Exploring the history of Phoenix, Arizona and a little bit of Los Angeles and San Francisco, California. This blog is advertising-free, and is supported by my subscribers on Patreon. History adventuring posts are shared there daily. The basic tier is a dollar a month, and the PhD tier, which includes "then and now" photos, billboards, aerials, videos, and super high-definition photos, is five dollars a month, and is discounted for seniors, veterans, and students. If you're a subscriber, thank you! You make this happen!
Seeing the wonder of Arizona through an outsider's eyes
If you live somewhere for a long time, or if you've always lived there, it's natural to become blind to it. Of course the whole world is a wonderful, magical place, but many people stay in exactly the same bored "seen-it-all" attitude that they had when they were 18. I know that I knew everything, and had seen everything, when I was 18, and it was vitally important for me to yawn at everything, because I was all grown up, and so cool.
Then I turned 19 and it all went away in a flash. I moved from Minnesota to Arizona and allowed myself to just absolutely stand there in amazement when I got to Phoenix. My jaw dropped when I saw my first cactus actually growing out of the ground. When I saw my first palm tree in real life, I walked up to it and touched it. I was a stranger in a strange land, and I loved it.
As I recall there were minor nuisances to deal with, like going to school, and working. But between that I would watch sunsets. I probably missed very few sunsets when I lived in Tempe, and after a while I started to believe that the sun wouldn't go down if I wasn't there to watch it. I was also reading John Steinbeck at the time, and he was teaching me to see the wonder and beauty among squalor.
When I moved to California, I got even crazier. I drove along the Pacific Coast Highway more times than I could count, and I especially liked driving south when I could be seaward, and I could drive with pelicans next to me. People would ask me how quickly I got from point A to point B, and I really had no idea. After a while I learned to give people the answers they wanted. But if someone really wanted to know why it took me so long to get from Santa Barbara to Los Angeles, I would tell them. I'm an outsider, a tourist.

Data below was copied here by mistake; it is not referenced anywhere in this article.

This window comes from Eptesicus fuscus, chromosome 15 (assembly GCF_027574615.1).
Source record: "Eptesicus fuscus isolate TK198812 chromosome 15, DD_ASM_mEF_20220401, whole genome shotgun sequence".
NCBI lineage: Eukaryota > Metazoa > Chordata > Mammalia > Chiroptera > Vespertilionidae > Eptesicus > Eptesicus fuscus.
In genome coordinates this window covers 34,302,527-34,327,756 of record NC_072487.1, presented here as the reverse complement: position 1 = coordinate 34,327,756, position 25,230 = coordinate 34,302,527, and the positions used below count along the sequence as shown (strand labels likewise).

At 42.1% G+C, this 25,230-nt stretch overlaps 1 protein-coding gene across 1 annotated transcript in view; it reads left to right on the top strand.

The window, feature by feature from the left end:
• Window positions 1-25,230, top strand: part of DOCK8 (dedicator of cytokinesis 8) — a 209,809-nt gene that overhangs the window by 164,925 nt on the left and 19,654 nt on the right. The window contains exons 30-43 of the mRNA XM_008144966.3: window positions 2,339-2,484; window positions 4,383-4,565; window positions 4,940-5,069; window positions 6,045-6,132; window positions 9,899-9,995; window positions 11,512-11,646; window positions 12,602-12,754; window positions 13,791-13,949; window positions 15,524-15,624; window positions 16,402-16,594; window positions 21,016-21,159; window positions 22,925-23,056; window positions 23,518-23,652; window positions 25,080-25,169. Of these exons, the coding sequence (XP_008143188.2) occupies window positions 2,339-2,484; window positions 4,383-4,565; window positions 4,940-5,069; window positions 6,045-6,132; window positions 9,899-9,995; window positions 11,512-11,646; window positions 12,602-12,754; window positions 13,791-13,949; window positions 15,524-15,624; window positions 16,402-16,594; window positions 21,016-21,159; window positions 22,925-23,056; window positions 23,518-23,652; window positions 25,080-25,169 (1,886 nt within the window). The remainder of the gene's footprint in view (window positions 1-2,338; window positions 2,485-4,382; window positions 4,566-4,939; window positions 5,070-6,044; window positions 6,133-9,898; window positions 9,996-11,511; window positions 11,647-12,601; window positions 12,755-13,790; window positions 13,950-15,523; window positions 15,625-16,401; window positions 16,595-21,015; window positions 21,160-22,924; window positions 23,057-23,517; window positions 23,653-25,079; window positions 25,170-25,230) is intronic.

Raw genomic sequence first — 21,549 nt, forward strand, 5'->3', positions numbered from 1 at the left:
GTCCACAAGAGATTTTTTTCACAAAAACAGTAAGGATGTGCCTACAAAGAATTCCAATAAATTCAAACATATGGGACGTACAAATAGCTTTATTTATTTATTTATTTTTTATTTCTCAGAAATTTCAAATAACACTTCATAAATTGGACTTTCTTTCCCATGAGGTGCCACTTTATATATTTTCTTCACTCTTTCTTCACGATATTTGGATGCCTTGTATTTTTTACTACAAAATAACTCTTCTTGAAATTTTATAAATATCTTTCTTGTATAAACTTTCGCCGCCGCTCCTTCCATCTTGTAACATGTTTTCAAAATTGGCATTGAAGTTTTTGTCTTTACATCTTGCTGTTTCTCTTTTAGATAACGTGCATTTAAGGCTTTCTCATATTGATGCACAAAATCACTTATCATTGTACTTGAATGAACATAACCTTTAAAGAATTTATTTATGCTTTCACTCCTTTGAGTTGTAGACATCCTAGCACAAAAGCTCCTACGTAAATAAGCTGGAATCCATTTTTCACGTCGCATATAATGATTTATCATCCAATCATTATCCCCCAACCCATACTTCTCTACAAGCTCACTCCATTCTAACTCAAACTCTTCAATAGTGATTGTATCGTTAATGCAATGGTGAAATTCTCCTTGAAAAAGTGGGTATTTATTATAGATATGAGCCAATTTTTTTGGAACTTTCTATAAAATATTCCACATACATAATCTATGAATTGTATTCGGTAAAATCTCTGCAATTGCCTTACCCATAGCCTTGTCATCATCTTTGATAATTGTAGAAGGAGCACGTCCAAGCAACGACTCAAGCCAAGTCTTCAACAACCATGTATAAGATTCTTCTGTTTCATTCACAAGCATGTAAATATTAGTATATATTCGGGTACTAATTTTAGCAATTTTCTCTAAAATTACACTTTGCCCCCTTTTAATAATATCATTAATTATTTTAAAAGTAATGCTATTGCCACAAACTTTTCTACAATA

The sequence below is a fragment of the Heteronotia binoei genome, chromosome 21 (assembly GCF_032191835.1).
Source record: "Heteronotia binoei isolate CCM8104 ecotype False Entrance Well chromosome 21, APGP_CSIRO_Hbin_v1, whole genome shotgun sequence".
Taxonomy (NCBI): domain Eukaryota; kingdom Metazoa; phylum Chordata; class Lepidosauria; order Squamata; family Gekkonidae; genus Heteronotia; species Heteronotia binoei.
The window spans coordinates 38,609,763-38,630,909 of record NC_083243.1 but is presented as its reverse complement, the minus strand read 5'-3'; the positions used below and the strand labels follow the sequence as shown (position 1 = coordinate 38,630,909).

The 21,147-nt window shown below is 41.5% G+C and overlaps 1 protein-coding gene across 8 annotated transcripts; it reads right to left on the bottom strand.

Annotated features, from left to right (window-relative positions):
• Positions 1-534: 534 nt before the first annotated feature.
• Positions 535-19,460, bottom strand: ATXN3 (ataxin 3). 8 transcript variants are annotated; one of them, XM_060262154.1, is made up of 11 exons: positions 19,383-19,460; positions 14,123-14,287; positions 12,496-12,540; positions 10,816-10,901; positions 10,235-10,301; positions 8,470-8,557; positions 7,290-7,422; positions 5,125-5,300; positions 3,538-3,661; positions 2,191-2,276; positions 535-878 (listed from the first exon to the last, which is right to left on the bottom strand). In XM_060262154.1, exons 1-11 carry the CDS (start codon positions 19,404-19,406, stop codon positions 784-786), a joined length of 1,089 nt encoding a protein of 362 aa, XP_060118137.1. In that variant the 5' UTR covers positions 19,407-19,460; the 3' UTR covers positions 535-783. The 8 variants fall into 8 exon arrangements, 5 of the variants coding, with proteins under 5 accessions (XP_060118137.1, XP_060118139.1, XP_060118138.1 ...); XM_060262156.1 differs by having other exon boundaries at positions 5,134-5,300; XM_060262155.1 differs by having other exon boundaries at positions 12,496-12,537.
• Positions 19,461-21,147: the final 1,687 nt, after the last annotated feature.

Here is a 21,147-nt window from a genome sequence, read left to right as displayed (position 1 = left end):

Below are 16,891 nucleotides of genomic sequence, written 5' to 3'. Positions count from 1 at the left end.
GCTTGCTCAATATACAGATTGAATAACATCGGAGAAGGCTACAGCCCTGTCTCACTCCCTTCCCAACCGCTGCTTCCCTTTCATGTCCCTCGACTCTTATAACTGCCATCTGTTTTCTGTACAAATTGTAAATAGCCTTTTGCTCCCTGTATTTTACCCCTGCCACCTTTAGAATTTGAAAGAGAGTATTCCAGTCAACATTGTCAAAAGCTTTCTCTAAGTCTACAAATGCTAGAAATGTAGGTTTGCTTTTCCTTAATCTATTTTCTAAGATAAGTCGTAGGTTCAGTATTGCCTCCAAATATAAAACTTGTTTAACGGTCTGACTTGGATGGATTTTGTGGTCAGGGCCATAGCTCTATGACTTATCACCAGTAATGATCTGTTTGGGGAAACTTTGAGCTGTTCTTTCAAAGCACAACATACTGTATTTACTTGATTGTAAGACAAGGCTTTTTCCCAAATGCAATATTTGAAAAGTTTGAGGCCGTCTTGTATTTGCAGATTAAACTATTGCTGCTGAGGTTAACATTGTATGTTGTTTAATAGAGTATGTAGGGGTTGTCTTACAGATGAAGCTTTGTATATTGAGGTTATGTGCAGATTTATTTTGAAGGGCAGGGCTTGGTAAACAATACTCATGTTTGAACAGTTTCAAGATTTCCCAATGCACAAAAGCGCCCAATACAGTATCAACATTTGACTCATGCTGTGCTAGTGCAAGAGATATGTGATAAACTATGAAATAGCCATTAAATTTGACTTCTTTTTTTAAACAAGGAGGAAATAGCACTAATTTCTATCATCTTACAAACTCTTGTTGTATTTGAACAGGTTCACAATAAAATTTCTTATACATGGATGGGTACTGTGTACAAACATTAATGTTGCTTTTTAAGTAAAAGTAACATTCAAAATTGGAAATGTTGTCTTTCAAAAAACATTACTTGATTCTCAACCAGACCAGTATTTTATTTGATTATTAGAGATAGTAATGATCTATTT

Being a tourist, or an outsider, isn't something most people like to admit. These people are always slowing down traffic, stopping to ask directions, taking photographs of nothing. Locals know their way, have been on a road so many times they don't even pay attention to it anymore, and are so way cool that they can't even begin to stand the tourists.
For me, it's fun to see my Arizona through an outsider's eyes. A friend of mine on Facebook is visiting from Scotland as I write this, and it's great to see what catches his eye, what he talks about, the pictures he takes. How startling and exotic an ordinary truck is, and the fact that there's so many of them, and that there are tropical plants. When I start to feel as if I've been somewhere too long, I find this wonderfully refreshing.
If you're still 18, and already know everything, and everything bores you, I'll try to stay out of your way. I understand. But I'm so sorry for you, because you're missing so much wonder. If you want to get stupid again, I suggest that you see things through an outsider's eyes, be a tourist in your own home town.
Image at the top of this post: Camelback Mountain in Phoenix in 1955. This is what I see.
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History adventuring posts are shared there daily. The basic tier is a dollar a month, and the PhD tier, which includes "then and now" photos, billboards, aerials, videos, and super high-definition photos, is five dollars a month, and is discounted for seniors, veterans, and students.
Posted by Brad Hall